The politics of being Frank Ocean
In the same style as Leo Dicaprio and his long awaited Oscar, so have the days of the internet’s obsession with “where is Frank Ocean” come and gone. Four years after the release of Channel Orange, he’s brought the world Blond, an album deeply rooted in the idea of love. Heartbreak, emotion, masculinity, processing memories, and what it means to love someone who doesn’t love you back are all themes in the newest album.
It turns out that Boys Do Cry, unlike the previous title of the new album (Boys Don’t Cry), and Ocean isn’t afraid to approach the topic with the kind of raw emotion that only he is capable of. There’s no doubt that the album is good, musically. Looking to other reviews, it’s clear Blond has lived up to the hype, as much as it possibly can, as the much anticipated follow up to Channel Orange.
There’s really nothing to be said that hasn’t already been said. Pitchfork gave it a 9 out of 10, saying the new album is filled with “richly emotional songs for a quieter, more meditative space”. Rolling Stone calls it, “more mature, jammed less feverishly with ideas — but adventurous nonetheless”. It holds it’s own musically, and Blond seems like the logical next step from Channel Orange. But while many focus on the music, some read between the lines to understand how Blond has been influenced by queerness.
If Channel Orange was his musical “coming out” after critics widely discussed the use of male pronouns and a letter vaguely explaining his relationship with a man, Blond is the aftermath that leaves us with an understanding that emotion knows no gender or sexuality.
In a world where sexuality is often politicized, Frank Ocean’s Blond is a reminder that each individual’s experiences with love are deeply personal, heartbreaking, joyful, and everything in between. Anyone can relate, regardless of sexual orientation, and Ocean has made a point of this when talking about his own sexuality.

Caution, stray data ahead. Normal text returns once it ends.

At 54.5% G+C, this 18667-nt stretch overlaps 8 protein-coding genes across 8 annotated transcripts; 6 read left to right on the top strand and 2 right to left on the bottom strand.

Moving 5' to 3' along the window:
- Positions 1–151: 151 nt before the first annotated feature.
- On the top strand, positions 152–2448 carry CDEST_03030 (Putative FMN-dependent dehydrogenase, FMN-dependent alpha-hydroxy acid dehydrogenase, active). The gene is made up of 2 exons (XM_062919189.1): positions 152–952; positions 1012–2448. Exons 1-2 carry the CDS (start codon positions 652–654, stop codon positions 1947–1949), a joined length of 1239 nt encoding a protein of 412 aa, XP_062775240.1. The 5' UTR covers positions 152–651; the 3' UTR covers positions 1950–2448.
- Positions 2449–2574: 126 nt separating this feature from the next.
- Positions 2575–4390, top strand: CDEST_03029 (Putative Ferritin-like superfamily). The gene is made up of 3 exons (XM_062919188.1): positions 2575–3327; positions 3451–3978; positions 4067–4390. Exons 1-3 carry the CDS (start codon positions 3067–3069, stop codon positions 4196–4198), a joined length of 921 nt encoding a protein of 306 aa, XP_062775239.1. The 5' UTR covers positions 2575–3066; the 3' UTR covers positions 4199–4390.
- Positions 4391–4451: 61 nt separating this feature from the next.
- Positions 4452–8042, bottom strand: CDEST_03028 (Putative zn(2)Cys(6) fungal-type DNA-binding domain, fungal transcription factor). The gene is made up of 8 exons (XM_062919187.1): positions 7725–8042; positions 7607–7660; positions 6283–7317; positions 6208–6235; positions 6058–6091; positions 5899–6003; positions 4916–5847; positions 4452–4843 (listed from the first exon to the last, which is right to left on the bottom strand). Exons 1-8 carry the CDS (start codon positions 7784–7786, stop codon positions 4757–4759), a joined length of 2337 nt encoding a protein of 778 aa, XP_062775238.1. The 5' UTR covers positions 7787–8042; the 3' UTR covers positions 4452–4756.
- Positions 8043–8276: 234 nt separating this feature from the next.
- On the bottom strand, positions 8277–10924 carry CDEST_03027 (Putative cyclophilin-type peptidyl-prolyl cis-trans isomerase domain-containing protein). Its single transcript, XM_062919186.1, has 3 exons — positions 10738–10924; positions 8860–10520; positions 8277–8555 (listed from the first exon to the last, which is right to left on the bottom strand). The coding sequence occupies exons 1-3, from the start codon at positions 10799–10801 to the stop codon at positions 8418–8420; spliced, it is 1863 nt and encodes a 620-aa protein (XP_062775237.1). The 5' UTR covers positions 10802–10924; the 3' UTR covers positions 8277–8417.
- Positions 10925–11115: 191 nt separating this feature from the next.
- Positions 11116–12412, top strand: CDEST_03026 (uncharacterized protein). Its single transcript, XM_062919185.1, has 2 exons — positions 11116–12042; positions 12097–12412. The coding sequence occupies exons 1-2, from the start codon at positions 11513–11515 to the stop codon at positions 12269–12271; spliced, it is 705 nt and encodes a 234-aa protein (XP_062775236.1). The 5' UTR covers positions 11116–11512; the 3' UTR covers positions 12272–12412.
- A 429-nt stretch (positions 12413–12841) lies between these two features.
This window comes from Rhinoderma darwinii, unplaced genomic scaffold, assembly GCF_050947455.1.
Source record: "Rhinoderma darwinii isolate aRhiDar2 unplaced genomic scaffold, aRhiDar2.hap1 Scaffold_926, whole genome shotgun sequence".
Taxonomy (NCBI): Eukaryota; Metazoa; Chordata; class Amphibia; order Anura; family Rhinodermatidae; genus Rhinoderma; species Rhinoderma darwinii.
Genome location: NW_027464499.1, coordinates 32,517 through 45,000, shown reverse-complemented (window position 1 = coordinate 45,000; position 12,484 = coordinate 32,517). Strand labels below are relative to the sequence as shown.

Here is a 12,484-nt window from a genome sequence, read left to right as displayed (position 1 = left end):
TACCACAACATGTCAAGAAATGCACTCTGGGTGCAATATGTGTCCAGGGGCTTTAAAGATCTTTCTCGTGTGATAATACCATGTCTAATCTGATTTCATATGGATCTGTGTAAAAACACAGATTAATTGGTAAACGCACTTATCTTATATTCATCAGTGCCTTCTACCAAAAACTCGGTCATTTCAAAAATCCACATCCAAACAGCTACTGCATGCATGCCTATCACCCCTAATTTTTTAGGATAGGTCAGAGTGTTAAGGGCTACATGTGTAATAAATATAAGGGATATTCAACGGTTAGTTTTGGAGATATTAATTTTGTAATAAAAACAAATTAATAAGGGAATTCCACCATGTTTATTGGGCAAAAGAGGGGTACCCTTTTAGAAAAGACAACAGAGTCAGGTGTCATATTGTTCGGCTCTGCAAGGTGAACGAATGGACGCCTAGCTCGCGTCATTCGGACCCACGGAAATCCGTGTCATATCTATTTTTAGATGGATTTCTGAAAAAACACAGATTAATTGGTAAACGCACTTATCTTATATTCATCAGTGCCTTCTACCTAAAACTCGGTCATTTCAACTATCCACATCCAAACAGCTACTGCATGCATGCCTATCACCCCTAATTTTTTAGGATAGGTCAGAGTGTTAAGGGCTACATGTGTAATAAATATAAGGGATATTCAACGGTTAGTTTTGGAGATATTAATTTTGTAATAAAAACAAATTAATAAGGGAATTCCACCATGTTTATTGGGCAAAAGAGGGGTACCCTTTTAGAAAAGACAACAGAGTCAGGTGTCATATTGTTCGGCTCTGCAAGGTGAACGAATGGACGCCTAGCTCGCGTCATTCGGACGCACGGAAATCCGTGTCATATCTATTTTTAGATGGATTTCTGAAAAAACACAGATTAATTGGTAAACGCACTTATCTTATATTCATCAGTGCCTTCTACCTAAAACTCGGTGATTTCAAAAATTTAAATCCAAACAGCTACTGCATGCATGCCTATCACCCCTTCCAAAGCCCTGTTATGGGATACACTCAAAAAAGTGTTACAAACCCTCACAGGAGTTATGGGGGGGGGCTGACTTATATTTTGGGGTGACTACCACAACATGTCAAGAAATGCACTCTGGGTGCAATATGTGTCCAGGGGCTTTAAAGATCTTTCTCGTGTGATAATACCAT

When asked if he is bisexual in an interview: “I didn’t need to label it for it to have impact, because when you’re talking about romantic love, both sides in all scenarios feel the same shit. As a writer, as a creator… I’m giving you what I feel like you can feel.” He went on to say, “you can’t feel a box. You can’t feel a label. Don’t get caught up in that shit. There’s so much something in life. Don’t get caught up in the nothing. That shit is nothing, you know? It’s nothing. Vanish the fear.”
Simply put, his music and artistic direction doesn’t rely solely on his sexuality. Instead, they go hand in hand as listeners are able to empathize with the feelings of the singer without worrying about whether he’s gay, or straight, or bisexual, or anything in between. In a world where sexuality is often boxed and strictly labelled, some are left on the outskirts. When such a highly anticipated album normalizes the idea of love as a universal truth, it can give people comfort in their identity.
Frank sums up the themes of the album through a Tumblr post about it; “ Maybe it links to a deep subconscious straight boy fantasy. Consciously though, I don’t want straight—a little bent is good. Boys do cry, but I don’t think I shed a tear for a good chunk of my teenage years. It’s surprisingly my favorite part of life so far.”